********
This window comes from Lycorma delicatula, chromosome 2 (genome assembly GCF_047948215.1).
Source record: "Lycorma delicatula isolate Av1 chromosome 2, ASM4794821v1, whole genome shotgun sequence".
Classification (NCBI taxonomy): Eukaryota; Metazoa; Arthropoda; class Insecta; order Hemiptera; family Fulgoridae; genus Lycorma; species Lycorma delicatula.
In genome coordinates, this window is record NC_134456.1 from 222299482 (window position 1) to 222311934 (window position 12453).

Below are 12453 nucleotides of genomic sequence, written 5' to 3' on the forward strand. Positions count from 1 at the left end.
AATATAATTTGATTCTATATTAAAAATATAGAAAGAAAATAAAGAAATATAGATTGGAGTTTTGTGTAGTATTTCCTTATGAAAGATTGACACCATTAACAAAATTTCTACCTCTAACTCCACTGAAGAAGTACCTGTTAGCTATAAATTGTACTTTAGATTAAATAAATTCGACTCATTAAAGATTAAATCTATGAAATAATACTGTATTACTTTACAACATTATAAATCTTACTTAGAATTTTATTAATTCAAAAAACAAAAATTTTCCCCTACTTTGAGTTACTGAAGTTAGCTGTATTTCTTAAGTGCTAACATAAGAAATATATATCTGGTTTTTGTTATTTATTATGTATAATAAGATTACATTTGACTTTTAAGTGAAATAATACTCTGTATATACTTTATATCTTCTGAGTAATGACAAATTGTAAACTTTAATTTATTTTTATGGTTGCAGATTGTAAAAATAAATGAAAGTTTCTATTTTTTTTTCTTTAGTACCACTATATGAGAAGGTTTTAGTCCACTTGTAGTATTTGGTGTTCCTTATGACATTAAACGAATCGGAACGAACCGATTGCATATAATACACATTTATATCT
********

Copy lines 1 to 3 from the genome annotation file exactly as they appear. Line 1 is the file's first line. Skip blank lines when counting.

This window comes from Lycorma delicatula, chromosome 2 (genome assembly GCF_047948215.1).
Source record: "Lycorma delicatula isolate Av1 chromosome 2, ASM4794821v1, whole genome shotgun sequence".
Classification (NCBI taxonomy): Eukaryota; Metazoa; Arthropoda; class Insecta; order Hemiptera; family Fulgoridae; genus Lycorma; species Lycorma delicatula.